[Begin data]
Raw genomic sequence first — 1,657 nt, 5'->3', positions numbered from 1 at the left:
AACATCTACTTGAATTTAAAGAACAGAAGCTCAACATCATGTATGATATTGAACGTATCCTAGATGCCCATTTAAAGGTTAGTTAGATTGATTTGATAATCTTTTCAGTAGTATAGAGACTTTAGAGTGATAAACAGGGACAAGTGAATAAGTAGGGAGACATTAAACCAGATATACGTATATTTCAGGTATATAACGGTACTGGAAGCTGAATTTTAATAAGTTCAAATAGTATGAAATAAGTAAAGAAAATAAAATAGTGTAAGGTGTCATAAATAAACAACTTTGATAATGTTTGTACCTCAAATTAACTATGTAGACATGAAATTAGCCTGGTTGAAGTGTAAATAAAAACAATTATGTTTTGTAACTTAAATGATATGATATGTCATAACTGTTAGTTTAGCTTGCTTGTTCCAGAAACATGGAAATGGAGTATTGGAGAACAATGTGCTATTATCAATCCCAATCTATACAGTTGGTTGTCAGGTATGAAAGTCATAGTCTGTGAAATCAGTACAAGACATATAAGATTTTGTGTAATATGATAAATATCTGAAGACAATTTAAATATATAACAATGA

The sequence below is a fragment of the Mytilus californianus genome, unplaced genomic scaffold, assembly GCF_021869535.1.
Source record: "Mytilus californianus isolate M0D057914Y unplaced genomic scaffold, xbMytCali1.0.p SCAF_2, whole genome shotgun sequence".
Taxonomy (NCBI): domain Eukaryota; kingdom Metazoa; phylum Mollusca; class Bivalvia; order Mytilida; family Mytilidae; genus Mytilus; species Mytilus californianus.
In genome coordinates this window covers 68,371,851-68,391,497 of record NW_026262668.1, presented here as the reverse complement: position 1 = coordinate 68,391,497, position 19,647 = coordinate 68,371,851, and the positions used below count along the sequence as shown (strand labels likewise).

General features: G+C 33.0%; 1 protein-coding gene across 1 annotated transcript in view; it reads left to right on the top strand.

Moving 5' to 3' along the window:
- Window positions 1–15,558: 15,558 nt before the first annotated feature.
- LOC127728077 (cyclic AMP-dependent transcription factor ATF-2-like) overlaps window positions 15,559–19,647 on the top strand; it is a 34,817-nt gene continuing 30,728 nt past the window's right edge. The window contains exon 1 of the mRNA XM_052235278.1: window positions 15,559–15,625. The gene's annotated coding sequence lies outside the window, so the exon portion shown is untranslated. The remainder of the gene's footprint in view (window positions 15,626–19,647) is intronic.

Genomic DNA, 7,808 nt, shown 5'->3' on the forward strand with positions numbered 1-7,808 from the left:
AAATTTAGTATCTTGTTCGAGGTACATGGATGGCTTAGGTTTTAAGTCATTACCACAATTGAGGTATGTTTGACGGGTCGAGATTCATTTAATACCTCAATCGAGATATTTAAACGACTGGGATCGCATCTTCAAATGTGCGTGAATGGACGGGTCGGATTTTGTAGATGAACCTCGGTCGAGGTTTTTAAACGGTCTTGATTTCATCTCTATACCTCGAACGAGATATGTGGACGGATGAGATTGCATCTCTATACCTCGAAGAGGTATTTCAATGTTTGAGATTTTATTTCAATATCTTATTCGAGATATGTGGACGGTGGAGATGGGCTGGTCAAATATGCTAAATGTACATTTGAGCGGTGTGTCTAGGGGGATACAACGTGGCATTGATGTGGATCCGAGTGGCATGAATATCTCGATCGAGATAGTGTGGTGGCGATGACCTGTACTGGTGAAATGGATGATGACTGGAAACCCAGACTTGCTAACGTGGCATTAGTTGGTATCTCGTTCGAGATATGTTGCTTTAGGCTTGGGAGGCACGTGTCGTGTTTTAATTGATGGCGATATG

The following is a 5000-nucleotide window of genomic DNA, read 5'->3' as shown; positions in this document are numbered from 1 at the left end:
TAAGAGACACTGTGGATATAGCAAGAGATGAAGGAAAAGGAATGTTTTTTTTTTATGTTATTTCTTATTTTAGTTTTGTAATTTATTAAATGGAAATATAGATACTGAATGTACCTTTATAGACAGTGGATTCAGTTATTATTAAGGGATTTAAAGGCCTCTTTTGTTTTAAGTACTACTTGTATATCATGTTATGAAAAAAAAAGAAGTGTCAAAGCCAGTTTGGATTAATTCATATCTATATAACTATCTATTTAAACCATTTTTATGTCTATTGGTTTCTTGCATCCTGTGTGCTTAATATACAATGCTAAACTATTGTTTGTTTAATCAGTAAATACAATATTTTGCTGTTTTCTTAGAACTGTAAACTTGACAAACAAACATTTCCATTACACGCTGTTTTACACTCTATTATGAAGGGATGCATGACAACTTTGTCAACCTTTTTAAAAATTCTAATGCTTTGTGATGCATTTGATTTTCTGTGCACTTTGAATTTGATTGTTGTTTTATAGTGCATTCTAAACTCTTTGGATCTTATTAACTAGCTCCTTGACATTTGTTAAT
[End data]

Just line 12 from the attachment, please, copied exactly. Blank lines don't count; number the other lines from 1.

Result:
AAATTTAGTATCTTGTTCGAGGTACATGGATGGCTTAGGTTTTAAGTCATTACCACAATTGAGGTATGTTTGACGGGTCGAGATTCATTTAATACCTCAATCGAGATATTTAAACGACTGGGATCGCATCTTCAAATGTGCGTGAATGGACGGGTCGGATTTTGTAGATGAACCTCGGTCGAGGTTTTTAAACGGTCTTGATTTCATCTCTATACCTCGAACGAGATATGTGGACGGATGAGATTGCATCTCTATACCTCGAAGAGGTATTTCAATGTTTGAGATTTTATTTCAATATCTTATTCGAGATATGTGGACGGTGGAGATGGGCTGGTCAAATATGCTAAATGTACATTTGAGCGGTGTGTCTAGGGGGATACAACGTGGCATTGATGTGGATCCGAGTGGCATGAATATCTCGATCGAGATAGTGTGGTGGCGATGACCTGTACTGGTGAAATGGATGATGACTGGAAACCCAGACTTGCTAACGTGGCATTAGTTGGTATCTCGTTCGAGATATGTTGCTTTAGGCTTGGGAGGCACGTGTCGTGTTTTAATTGATGGCGATATG